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Posted: April 4, 2017 12:40 PM

Sustainment Tail Remains a Question for Naval Aircraft

By EVAMARIE SOCHA, Seapower Special Correspondent

NATIONAL HARBOR, Md. — It’s not being ready to fight, but how long naval aircraft could sustain in battle that concerns Marine Brig. Gen. Greg Masiello, Naval Air Systems Command (NAVAIR) assistant commander for Logistics and Industrial Operations (Air-6.0).

“I have a lot of faith in what we have,” Masiello said April 4 following a briefing on NAVAIR’s AIR 6.0 program at the 2017 Sea-Air-Space Exposition, adding that it may sound clichéd, but “we have to be ready to fight tonight. Do we have the sustainment tail for a long or abbreviated battle” is the question his part of NAVAIR must answer.

Chief of Naval Operations Adm. John M. Richardson has told all naval commanders they should feel uncomfortable about the state of the force right now.

It’s widely acknowledged military readiness isn’t where it needs to be, Masiello said, noting he and other officers said as much during testimony on Capitol Hill last week.

But “we haven’t lost our edge. Our readiness and fleet is not ideally positioned, but forces are ready if needed,” he said.

AIR 6.0 is an effort that coordinates logistics support systems and sustainment of naval aviation and weapons systems worldwide using about 4,000 civilians and military personnel.

Being ready for global threats through maintenance and modernization is foremost on Masiello’s agenda. To that end, he discussed the finer points of Vision 2020, a plan to improve readiness. He estimated naval aircraft is in the middle, or “proactive” stage, that includes additive manufacturing — using 3-D printers and tools for onsite product needs — budget alignment and NAVAIR’s Vector program, a Web-based readiness analysis toolset that debuted in July and lets all working on naval air programs contribute to and see equipment status reports.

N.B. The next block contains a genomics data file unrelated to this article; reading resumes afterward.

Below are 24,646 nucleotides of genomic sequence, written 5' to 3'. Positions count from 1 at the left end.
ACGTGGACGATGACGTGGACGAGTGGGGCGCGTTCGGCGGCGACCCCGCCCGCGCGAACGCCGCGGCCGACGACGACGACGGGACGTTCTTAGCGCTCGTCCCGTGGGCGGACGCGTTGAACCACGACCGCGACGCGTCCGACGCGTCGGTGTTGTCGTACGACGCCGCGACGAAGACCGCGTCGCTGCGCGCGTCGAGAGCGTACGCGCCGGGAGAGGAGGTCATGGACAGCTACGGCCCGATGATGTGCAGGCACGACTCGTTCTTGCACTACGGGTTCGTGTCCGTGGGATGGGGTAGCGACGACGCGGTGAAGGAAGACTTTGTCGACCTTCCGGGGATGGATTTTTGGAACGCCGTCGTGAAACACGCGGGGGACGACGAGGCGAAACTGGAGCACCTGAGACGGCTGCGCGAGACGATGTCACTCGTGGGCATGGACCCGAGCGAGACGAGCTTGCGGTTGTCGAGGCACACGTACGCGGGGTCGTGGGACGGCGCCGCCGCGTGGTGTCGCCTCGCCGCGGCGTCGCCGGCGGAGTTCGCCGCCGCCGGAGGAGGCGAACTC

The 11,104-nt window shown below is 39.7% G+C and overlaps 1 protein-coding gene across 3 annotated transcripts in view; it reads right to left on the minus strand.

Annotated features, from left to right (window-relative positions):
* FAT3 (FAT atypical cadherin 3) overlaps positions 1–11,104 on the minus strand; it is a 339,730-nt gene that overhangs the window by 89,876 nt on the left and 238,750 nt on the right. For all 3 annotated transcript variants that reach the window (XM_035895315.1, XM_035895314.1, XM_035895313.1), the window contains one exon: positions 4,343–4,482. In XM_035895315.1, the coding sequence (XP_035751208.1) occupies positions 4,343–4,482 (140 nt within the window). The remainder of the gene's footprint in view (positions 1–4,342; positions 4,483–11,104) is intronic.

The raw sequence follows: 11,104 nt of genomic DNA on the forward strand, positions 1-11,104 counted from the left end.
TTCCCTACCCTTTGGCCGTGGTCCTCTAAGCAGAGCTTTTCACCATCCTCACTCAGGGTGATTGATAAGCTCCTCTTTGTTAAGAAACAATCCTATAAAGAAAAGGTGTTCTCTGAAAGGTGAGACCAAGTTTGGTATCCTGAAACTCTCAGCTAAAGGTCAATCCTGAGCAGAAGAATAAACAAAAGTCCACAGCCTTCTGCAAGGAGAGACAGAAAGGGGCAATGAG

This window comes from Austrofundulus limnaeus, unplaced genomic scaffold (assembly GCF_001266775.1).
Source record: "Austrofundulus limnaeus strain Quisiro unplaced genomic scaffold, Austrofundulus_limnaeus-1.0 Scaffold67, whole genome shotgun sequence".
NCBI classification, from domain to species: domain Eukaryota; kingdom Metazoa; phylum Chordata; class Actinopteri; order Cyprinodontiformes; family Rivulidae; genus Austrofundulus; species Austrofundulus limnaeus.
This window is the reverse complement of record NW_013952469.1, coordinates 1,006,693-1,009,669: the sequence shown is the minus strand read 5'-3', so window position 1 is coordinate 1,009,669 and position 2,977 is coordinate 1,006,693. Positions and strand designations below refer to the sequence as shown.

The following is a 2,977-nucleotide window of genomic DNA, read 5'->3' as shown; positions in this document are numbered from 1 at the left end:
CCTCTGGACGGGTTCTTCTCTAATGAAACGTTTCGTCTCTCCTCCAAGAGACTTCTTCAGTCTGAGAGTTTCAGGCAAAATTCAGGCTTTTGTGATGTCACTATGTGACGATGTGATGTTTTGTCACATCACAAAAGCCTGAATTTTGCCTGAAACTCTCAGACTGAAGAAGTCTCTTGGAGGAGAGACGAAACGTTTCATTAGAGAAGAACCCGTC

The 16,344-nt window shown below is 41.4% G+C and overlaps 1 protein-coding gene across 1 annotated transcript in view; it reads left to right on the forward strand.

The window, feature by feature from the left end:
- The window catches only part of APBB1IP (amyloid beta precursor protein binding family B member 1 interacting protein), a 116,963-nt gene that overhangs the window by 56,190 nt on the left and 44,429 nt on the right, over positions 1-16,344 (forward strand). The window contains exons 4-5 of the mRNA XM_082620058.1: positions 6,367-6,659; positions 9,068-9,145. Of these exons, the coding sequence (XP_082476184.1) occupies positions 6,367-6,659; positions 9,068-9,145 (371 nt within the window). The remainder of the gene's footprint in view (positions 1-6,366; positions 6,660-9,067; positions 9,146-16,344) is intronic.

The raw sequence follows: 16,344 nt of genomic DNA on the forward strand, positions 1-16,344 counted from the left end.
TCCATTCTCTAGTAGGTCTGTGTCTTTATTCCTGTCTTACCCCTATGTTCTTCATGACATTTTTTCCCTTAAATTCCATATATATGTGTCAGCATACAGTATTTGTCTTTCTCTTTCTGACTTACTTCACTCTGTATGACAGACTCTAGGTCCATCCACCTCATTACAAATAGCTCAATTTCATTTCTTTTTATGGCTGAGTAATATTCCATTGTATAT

Procedures now in place include:

■ An aircraft status dashboard that tells fleet members where every aircraft is and if it’s flight ready or not and why.
■ An end-to-end supply map of what equipment and parts are ready for use.
■ A supply and maintenance system that identifies trouble in equipment and machines in minutes rather than days.

Additive manufacturing has made a foothold in Masiello’s world. He noted the Naval Air Systems Command at Patuxent River, Md., used the technology to make small visor support clips for headgear of the H-1 Attack helicopter and “flight critical parts” for the MV-22 Osprey.

Such systems will get AIR 6.0 to the coveted “predictive” stage of Vision 2020, which will include readiness forecasting and predictive analytics, among other tools Masiello and company can use to assess the naval air needs and demands.

It is coming close: condition-based maintenance is credited with sparing the H-1 program about $40 million in repairs, 20 precondition landings and 7,000 hours of work.



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